• Article
  • Mar 12 2024

Markey research uncovers potential pathway for breast cancer treatment

A study by Markey researcher Yadi Wu reveals a potential pathway for breast cancer drug development. Ben Corwin | UK Research Communications

A recent University of Kentucky Markey Cancer Center study published in PNAS uncovers a critical pathway involved in immune evasion by breast cancer cells.  

The study, led by UK Markey Cancer Center researcher Yadi Wu, Ph.D., addresses a crucial gap in the understanding of how breast cancer fosters immune evasion and offers a new potential target for cancer therapies.  

The research suggests a chain reaction between three different proteins – CDK9, RNF20 and LSD1 – helps breast cancer cells evade the immune system. By disrupting this chain, researchers made the cells more susceptible to immunotherapy treatment. 

“The results suggest targeting this pathway in the development of cancer therapies,” said Wu, an associate professor in the UK College of Medicine department of Pharmacology and Nutritional Sciences. "This new knowledge could potentially lead to more effective breast cancer treatments for patients."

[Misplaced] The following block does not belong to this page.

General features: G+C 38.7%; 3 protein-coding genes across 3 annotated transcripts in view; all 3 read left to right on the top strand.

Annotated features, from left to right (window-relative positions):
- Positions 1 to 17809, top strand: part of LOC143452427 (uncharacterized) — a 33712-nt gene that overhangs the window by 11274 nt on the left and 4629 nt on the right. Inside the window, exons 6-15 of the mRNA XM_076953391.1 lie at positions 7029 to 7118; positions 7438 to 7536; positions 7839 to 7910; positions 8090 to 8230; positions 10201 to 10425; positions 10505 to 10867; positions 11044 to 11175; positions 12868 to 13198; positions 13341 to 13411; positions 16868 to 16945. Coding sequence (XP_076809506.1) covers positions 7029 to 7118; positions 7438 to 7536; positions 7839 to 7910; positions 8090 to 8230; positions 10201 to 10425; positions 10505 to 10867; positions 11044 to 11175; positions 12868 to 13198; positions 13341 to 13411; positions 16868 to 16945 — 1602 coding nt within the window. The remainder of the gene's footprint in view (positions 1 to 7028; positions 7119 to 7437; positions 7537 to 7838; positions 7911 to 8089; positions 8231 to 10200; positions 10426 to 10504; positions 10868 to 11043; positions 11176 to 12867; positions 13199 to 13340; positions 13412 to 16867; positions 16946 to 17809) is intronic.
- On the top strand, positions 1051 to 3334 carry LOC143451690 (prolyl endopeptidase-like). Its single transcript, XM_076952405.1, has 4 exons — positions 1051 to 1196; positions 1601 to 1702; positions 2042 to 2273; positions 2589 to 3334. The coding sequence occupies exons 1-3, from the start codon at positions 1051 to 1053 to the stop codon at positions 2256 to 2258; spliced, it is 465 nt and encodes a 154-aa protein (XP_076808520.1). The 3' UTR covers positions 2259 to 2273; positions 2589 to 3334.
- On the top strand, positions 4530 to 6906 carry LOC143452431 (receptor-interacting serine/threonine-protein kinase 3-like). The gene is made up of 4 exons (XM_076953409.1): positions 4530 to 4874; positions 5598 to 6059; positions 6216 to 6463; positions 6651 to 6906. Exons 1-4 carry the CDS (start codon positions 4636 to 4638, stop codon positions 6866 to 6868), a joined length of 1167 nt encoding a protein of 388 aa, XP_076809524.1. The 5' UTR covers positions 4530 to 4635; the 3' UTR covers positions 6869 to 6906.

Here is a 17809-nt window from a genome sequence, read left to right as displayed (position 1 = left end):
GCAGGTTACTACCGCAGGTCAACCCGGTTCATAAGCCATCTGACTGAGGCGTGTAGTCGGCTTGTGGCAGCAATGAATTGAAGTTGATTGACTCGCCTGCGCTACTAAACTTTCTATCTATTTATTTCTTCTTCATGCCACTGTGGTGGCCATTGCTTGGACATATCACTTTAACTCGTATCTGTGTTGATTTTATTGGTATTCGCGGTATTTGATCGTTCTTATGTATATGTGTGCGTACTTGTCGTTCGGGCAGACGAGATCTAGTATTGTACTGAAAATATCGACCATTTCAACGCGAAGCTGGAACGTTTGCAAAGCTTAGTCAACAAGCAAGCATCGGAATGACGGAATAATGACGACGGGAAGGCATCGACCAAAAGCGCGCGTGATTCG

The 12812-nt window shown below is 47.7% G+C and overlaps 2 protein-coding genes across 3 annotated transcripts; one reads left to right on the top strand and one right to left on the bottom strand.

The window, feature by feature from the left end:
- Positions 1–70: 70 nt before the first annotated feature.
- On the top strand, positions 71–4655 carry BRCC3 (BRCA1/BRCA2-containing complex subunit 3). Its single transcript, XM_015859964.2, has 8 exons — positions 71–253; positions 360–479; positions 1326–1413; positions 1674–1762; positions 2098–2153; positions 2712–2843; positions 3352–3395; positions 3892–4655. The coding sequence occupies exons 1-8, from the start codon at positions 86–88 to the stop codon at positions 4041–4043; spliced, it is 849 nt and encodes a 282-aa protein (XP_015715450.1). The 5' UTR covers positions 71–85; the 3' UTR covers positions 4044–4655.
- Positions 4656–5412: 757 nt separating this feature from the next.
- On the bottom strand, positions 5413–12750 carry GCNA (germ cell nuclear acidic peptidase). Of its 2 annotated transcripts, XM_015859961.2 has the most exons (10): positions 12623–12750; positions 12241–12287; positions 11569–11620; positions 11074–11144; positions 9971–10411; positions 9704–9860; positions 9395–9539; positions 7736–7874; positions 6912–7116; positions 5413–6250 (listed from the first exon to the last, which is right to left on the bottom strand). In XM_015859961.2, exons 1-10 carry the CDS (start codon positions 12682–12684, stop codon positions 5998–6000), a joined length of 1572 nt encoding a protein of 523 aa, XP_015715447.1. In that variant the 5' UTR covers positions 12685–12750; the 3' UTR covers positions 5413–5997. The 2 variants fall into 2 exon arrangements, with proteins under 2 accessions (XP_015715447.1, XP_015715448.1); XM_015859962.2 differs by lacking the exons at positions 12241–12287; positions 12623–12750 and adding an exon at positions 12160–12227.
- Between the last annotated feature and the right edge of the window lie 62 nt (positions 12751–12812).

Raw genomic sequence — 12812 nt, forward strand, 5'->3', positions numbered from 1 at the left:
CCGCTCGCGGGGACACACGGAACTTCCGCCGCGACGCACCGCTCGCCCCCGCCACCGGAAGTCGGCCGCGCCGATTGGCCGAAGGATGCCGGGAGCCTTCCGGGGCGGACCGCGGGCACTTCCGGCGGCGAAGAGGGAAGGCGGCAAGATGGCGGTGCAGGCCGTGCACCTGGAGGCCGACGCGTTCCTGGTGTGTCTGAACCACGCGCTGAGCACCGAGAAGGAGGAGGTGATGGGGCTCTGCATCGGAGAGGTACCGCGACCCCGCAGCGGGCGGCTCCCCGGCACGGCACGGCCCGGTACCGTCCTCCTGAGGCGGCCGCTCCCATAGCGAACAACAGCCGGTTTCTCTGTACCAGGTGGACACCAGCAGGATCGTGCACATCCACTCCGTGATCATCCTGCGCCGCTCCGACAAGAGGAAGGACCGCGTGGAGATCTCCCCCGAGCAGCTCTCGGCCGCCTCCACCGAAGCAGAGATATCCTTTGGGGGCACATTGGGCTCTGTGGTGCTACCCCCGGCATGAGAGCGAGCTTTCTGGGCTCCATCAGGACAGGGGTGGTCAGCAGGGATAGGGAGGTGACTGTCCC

Cancer cells can avoid immune detection by manipulating genetic signals. One such way is through LSD1, a protein involved in regulating gene expression. High levels of LSD1 are found in many cancers and are linked to worse outcomes for patients. Studies show that blocking LSD1 can help immune cells fight cancer more effectively.  

The lab study on breast cancer cells revealed that CDK9, another protein involved in regulating gene expression, plays a crucial role in stabilizing LSD1 and therefore causing immune suppression. This stabilization is achieved through a process involving the third protein, RNF20.  

When researchers disrupted this interplay by removing RNF20, breast cancer cells became sensitized to a type of immunotherapy treatment called anti-PD-1. 

"This discovery is a significant step forward in our understanding of how cancer cells evade the immune system," said Wu. "Our findings highlight the potential importance of targeting the CDK9-RNF20-LSD1 pathway in the development of new cancer therapies, specifically immunotherapies." 

Research reported in this publication was supported by the National Cancer Institute of the National Institutes of Health under Award Number R01CA230758 and the National Institute of General Medical Sciences of the National Institutes of Health under Award Number P20GM121327. The content is solely the responsibility of the authors and does not necessarily represent the official views of the National Institutes of Health.